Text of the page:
December 9th – 16th January 2017
A Rebel Prophet documents Marley’s rise as a freedom fighter and a musical poet through a series of photographs taken by Esther Anderson, Jamaican filmmaker, photographer and activist. This exhibition marks the first retrospective of Anderson’s photographs of Marley in London.
“My work is not pandering to those who know Bob Marley as a music icon. My photographs reveal Marley beyond the bounds of a musician, as the messenger who could reach out to a global audience, a poet of past and future.” E. Anderson
Up close and personal, Esther’s portraits reveal Marley’s mystical transition from a radical street poet, a rebel who was political – but resisting the fact that he was and ultimately the rise that would make him and the Wailers the global voice of the dispossessed. Marley practiced ‘natural politics’, not necessarily through means of dissent, but an innate sense of freedom from any strained campaign, pervading through the masses indiscriminately. Marley was an immensely political figure despite his protestations to the contrary. He was certainly regarded as such by those jockeying for power and influence in Jamaica.At this time, he had not evolved into the Rastafarian global star he would become in the late seventies. In 1973, when the pictures were shot, Marley, the Wailers and Reggae music were still unbeknown to the world. Although Marley did not seek fame during his meteoric career, the recognition he had received for his lyrical genius had grown steadily to this day. In the year 2000, Time magazine and the BBC named him “Artist of the Century.”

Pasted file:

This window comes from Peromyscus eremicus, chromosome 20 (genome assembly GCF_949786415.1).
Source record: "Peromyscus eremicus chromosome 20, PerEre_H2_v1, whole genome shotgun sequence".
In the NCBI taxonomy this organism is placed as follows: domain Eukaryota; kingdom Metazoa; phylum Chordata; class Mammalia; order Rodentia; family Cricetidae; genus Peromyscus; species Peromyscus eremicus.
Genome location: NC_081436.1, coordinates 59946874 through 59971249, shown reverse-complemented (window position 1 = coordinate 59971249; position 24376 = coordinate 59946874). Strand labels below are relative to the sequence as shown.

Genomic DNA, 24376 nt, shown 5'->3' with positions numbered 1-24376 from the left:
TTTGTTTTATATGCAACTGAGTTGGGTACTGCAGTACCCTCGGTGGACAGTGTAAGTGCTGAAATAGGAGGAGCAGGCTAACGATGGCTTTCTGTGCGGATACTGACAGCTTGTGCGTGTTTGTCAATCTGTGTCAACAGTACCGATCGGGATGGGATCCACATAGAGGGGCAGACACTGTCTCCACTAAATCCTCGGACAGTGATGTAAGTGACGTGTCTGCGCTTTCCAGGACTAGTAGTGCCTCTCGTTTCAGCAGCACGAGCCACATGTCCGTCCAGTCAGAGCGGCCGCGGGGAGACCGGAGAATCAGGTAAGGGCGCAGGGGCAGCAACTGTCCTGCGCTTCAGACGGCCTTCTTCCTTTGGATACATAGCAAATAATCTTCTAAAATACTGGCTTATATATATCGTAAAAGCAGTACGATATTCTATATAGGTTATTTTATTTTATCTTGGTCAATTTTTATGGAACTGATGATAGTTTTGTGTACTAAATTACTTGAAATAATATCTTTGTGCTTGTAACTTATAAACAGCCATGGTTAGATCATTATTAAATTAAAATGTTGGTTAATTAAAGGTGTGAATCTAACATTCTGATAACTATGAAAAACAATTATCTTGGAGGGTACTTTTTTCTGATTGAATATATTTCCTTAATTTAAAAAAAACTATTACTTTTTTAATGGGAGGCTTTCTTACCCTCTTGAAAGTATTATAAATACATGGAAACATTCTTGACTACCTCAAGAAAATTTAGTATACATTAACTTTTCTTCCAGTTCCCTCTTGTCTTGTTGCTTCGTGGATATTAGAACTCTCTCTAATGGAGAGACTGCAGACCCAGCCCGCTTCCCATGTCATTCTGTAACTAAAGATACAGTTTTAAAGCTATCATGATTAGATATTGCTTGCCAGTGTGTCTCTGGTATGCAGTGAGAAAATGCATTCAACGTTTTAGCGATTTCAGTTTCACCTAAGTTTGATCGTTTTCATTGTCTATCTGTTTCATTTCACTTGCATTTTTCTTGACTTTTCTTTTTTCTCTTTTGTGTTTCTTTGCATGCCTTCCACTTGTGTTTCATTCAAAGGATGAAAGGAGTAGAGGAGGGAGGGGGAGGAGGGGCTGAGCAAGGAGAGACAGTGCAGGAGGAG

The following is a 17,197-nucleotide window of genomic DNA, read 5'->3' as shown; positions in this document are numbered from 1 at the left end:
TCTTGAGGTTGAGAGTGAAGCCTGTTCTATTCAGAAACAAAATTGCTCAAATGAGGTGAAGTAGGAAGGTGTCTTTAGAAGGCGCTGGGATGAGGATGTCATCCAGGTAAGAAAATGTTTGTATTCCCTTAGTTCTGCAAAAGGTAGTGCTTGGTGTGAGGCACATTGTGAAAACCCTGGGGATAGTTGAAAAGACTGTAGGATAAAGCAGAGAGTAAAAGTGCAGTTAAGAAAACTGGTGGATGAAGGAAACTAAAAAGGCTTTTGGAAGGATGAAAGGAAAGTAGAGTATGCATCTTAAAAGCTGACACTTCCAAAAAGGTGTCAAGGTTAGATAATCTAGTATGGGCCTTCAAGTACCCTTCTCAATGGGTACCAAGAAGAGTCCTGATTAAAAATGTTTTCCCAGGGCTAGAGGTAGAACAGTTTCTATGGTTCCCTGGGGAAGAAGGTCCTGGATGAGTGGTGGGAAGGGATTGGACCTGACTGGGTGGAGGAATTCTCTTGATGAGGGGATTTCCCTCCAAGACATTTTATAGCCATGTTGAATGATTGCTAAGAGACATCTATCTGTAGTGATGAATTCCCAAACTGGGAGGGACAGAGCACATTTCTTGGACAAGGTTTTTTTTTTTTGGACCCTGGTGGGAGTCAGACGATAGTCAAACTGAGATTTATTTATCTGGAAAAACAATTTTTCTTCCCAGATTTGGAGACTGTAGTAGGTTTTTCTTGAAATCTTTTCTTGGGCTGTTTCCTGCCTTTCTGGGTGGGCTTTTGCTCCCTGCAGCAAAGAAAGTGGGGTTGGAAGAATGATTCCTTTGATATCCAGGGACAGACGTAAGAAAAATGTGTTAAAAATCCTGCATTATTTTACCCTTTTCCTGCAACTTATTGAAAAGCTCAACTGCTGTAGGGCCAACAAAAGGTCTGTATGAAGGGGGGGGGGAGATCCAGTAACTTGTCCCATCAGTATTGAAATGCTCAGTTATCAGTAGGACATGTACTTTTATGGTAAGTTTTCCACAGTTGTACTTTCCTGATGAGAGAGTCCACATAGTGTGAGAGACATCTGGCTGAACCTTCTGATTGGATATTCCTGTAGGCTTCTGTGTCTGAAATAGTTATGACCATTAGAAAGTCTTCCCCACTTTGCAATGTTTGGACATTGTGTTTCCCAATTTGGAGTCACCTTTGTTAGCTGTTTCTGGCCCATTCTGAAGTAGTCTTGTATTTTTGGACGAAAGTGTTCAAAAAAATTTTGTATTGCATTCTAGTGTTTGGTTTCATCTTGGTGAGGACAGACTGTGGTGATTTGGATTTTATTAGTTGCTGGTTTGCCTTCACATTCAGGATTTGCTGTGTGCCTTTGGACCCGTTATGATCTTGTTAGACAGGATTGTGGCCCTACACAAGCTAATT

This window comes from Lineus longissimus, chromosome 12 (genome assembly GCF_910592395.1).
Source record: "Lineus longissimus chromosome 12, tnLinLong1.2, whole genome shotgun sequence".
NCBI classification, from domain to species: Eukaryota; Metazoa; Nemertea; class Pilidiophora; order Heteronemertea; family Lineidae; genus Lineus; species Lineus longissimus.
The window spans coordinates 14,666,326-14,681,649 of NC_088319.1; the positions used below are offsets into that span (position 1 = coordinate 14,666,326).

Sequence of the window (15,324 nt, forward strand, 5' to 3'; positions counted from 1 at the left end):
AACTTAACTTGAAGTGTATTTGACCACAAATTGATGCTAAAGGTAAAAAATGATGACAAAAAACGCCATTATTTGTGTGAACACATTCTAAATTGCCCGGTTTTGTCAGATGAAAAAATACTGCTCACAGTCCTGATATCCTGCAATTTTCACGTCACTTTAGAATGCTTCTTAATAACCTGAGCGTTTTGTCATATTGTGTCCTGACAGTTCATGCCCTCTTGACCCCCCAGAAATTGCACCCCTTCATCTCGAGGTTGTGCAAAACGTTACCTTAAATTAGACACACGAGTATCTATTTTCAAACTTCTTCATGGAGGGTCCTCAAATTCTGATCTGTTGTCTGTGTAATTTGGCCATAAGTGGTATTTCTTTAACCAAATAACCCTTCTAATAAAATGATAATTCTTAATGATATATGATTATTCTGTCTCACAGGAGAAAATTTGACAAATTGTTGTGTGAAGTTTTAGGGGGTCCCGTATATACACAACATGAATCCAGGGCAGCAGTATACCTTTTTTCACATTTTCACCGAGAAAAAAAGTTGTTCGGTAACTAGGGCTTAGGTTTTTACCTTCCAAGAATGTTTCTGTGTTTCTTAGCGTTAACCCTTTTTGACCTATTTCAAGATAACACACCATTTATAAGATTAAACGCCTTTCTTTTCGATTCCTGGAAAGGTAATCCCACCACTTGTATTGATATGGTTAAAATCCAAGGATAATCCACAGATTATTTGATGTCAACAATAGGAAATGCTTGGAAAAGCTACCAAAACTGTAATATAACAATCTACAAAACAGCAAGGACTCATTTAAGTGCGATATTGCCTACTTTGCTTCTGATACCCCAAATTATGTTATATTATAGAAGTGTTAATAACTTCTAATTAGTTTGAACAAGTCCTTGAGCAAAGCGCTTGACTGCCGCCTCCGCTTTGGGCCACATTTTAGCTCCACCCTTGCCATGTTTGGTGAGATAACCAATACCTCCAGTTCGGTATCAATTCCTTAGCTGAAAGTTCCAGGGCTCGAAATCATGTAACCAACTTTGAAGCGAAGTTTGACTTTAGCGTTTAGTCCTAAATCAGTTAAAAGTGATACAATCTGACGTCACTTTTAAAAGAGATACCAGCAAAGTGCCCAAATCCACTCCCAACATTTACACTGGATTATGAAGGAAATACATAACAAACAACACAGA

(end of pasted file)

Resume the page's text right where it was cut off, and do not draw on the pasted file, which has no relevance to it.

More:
During the sixties and the seventies, Esther Anderson documented her own culture through music, dance and photography, while exploring her own representation as an actress in Hollywood and London with artists like Sidney Poitier, Marlon Brando and Sammy Davis Jr. She later went behind the camera as a cinema pioneer, launching her unique kaleidoscopic visions. As a Frida Kahlo from Jamaica, Esther’s collaboration with Bob is the crystallisation of two young rebel souls into the totality of Art: love, music, photography, cinema, architecture, Ethiopianism and political resistance. They are both radical and uncompromising. Arguably, their best creation was an unwavering commitment to helping spread Reggae music and the Rastafarian message of peace and love to a global audience. Esther’s series of photographs represent a creative journey in which she is the narrator taking the viewer to the Caribbean islands, to Jamaica and into 56 Hope Road.
How long shall they kill our prophets, while we stand aside and look?
Redemption Song, Bob Marley